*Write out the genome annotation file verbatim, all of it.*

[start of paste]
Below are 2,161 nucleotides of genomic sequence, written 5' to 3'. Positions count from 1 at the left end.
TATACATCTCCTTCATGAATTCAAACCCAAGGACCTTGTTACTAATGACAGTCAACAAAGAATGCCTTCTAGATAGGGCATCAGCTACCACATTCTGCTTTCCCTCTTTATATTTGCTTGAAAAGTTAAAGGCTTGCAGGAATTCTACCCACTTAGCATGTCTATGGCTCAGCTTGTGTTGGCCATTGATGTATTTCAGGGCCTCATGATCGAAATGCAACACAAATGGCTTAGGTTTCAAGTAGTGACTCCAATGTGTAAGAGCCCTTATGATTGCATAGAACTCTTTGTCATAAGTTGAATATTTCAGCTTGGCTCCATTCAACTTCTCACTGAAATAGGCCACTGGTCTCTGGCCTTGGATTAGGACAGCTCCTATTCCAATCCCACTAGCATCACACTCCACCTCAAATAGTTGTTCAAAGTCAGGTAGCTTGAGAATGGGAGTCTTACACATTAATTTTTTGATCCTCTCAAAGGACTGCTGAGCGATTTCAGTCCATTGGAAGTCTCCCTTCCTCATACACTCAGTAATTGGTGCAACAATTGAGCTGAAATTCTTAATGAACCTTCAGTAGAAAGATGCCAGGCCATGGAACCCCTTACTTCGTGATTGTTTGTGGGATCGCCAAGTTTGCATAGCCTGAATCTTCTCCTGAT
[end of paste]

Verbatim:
Below are 2,161 nucleotides of genomic sequence, written 5' to 3'. Positions count from 1 at the left end.
TATACATCTCCTTCATGAATTCAAACCCAAGGACCTTGTTACTAATGACAGTCAACAAAGAATGCCTTCTAGATAGGGCATCAGCTACCACATTCTGCTTTCCCTCTTTATATTTGCTTGAAAAGTTAAAGGCTTGCAGGAATTCTACCCACTTAGCATGTCTATGGCTCAGCTTGTGTTGGCCATTGATGTATTTCAGGGCCTCATGATCGAAATGCAACACAAATGGCTTAGGTTTCAAGTAGTGACTCCAATGTGTAAGAGCCCTTATGATTGCATAGAACTCTTTGTCATAAGTTGAATATTTCAGCTTGGCTCCATTCAACTTCTCACTGAAATAGGCCACTGGTCTCTGGCCTTGGATTAGGACAGCTCCTATTCCAATCCCACTAGCATCACACTCCACCTCAAATAGTTGTTCAAAGTCAGGTAGCTTGAGAATGGGAGTCTTACACATTAATTTTTTGATCCTCTCAAAGGACTGCTGAGCGATTTCAGTCCATTGGAAGTCTCCCTTCCTCATACACTCAGTAATTGGTGCAACAATTGAGCTGAAATTCTTAATGAACCTTCAGTAGAAAGATGCCAGGCCATGGAACCCCTTACTTCGTGATTGTTTGTGGGATCGCCAAGTTTGCATAGCCTGAATCTTCTCCTGAT